The Sudan People’s Liberation Army (SPLA), SPLA in Opposition (SPLA-IO) (both pro-Machar and proTaban Deng factions), and White Army are listed for grave child rights violations. In 2014, the Government re-committed to its 2012 action plan, and the SPLA-IO signed an action plan in December 2015. In July, the Council will review the Panel of Experts mandate pursuant to SCR 2418 (2018), which indicates the Council would consider sanctioning individuals identified in Annex 1 after receiving the SG’s report updating on the fighting and progress towards a political agreement, expected by June 30, 2018. One individual is included in the Annex for grave violations against children. On June 27, President Salva Kiir and former Vice President Riek Machar agreed to a permanent ceasefire to take effect within 72 hours (Khartoum Declaration). The Panel of Experts’ April 2018 report (S/2018/292) indicates that one in two children are directly affected by the conflict, noting that the Government and opposition groups continued to obstruct humanitarian access. The Council should:
The United States is the lead country on South Sudan. Poland chairs the South Sudan Sanctions Committee.
This information is based on Watchlist’s Children and Armed Conflict Monthly Update: July 2018.
SUDAN/SOUTH SUDAN (ABYEI)
In November 2017, the Council adopted SCR 2386 (2017) extending UNISFA’s mandate until May 2018. In his last report (S/2018/293) covering the period from October 2017 to March 2018, the SG mentions the work that has been done to implement gender-related activities attending to concerns related to weak protection mechanisms for women and children against sexual exploitation, abuse, and violence. Nevertheless, the report included no specific information on children and armed conflict, and no disaggregated data on child violations. The Security Council should:
The United States is the lead country on Sudan/South Sudan.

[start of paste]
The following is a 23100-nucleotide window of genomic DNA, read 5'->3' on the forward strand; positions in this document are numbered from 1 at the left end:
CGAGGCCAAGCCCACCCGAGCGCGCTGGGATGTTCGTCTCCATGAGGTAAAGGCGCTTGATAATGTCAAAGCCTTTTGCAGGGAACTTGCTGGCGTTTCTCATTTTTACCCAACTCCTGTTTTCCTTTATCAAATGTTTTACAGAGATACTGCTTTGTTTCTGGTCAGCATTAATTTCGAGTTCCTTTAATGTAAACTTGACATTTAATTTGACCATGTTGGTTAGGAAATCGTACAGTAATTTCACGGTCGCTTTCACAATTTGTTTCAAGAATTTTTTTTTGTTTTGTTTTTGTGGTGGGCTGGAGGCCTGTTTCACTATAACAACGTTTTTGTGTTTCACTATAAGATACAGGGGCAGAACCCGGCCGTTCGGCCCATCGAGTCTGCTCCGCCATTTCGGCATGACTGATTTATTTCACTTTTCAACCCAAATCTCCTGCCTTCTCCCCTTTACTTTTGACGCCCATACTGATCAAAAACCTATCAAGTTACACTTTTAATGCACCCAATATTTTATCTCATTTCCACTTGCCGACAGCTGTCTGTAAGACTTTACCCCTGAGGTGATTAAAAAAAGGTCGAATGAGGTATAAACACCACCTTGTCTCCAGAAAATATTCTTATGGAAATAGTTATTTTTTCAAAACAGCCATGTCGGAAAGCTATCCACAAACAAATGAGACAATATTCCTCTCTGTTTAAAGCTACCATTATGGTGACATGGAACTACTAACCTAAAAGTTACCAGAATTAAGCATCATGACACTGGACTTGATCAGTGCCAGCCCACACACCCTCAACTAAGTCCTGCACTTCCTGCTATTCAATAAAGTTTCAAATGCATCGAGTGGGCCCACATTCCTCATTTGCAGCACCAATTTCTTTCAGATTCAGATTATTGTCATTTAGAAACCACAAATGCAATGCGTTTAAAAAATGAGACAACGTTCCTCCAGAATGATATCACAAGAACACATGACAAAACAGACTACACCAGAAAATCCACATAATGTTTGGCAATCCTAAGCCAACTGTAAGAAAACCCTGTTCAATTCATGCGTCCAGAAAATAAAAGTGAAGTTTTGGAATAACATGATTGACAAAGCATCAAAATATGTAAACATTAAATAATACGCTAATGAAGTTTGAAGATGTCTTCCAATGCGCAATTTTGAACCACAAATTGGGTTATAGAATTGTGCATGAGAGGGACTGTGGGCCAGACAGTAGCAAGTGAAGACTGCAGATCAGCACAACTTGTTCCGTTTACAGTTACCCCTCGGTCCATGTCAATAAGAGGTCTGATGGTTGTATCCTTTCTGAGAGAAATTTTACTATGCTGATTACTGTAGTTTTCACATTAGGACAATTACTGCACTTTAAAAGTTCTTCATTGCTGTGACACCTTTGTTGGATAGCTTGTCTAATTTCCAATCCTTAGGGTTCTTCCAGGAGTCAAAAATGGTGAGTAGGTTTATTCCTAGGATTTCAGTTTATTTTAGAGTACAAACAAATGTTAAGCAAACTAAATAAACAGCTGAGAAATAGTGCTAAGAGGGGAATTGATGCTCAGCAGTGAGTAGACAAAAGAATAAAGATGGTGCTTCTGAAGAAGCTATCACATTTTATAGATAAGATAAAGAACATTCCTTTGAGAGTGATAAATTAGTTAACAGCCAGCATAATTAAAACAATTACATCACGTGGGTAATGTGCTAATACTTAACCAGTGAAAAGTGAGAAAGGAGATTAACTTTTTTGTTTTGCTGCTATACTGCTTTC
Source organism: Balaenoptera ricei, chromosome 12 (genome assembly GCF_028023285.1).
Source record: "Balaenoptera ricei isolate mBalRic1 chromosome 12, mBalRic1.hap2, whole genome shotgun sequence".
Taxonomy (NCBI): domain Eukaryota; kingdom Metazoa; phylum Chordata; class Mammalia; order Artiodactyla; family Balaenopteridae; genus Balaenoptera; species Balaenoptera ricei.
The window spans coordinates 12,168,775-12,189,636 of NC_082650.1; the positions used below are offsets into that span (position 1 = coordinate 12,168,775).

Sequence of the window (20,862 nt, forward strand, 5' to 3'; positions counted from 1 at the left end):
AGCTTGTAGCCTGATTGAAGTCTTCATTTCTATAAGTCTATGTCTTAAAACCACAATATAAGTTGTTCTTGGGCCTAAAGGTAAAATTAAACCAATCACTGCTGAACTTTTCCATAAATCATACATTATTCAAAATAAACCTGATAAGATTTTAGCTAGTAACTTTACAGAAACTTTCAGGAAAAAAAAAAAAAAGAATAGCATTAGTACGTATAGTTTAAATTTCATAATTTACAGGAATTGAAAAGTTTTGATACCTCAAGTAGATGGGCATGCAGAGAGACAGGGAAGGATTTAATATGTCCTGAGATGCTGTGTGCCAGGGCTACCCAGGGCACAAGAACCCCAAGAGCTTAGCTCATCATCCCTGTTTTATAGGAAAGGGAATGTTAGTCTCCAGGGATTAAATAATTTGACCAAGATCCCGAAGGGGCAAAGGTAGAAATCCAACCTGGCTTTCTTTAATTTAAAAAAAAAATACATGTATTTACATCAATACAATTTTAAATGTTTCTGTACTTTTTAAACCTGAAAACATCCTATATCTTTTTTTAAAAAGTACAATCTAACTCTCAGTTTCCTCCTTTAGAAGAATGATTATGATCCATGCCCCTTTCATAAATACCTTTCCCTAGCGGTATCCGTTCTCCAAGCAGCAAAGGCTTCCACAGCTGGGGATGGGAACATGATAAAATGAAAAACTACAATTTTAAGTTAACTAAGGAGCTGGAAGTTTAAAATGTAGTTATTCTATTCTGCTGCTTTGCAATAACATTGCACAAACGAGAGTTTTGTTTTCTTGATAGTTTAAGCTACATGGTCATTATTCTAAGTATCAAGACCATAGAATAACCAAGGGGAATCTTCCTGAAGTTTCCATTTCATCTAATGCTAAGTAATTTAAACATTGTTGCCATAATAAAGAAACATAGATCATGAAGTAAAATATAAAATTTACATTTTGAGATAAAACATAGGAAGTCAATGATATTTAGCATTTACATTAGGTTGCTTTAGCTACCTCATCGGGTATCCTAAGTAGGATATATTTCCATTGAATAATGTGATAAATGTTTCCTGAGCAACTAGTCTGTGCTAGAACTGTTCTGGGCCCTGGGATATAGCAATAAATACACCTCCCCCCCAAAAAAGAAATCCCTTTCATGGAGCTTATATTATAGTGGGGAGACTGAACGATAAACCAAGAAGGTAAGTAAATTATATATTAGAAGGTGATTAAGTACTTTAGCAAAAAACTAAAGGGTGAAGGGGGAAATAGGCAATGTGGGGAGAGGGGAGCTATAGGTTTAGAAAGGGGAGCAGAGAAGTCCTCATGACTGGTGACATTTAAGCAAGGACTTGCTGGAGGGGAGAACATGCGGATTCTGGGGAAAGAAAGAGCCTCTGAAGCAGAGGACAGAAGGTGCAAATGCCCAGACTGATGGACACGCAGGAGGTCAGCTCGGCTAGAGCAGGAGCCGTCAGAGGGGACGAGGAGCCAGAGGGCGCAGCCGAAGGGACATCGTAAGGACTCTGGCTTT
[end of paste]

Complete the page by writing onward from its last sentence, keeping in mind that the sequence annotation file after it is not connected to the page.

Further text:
This information is based on Watchlist’s Children and Armed Conflict Monthly Update: May 2018.
Year listed: 2007
Action Plans signed: SPLA – recruitment and use of children (November 2009; renewed in March 2012 as the national armed forces of South Sudan; recommitted in June 2014); SPLA/M-in Opposition – recruitment and use of children and killing and maiming (December 2015)
Sanctions Committee: South Sudan Sanctions Committee
Secretary-General’s reports on CAAC in South Sudan: 2014; 2011; 2009; 2007; 2006
Security Council Working Group conclusions on South Sudan: 2015; 2012; 2009; 2008; 2006
UN Mission: UNMISS; UNISFA
|South Sudan Defence Forces, including the forces of Major-General Gabriel Tang Ginyi||a,b,c|
|Sudan Armed Forces (SAF)||a,c||a,c|
|Pibor Defence Forces||a,b,c|
|Sudan People’s Liberation Army (SPLA)~*||a,c||a||a||a||a||a,b||a,b||a,b,c,e||a,b,c,e|
|Lord’s Resistance Army (LRA)*||a||a,b,c||a,b,c||a,b,c||a,b,c||a,b,c||a,b,c|
|SPLA in Opposition~||a,b||a,b||a,b||a,b|
a: Parties that recruit and use children
b: Parties that kill and maim children
c: Parties that commit rape and other forms of sexual violence against children
d: Parties that engage in attacks on schools and/or hospitals
e: Parties that engage in abduction of children
f: Parties that deny humanitarian access to children
~ This party has concluded an action plan with the United Nations in line with Security Council resolutions 1539 (2004) and 1612 (2005).
* This party has been in the annexes for at least five years and is therefore considered a persistent perpetrator.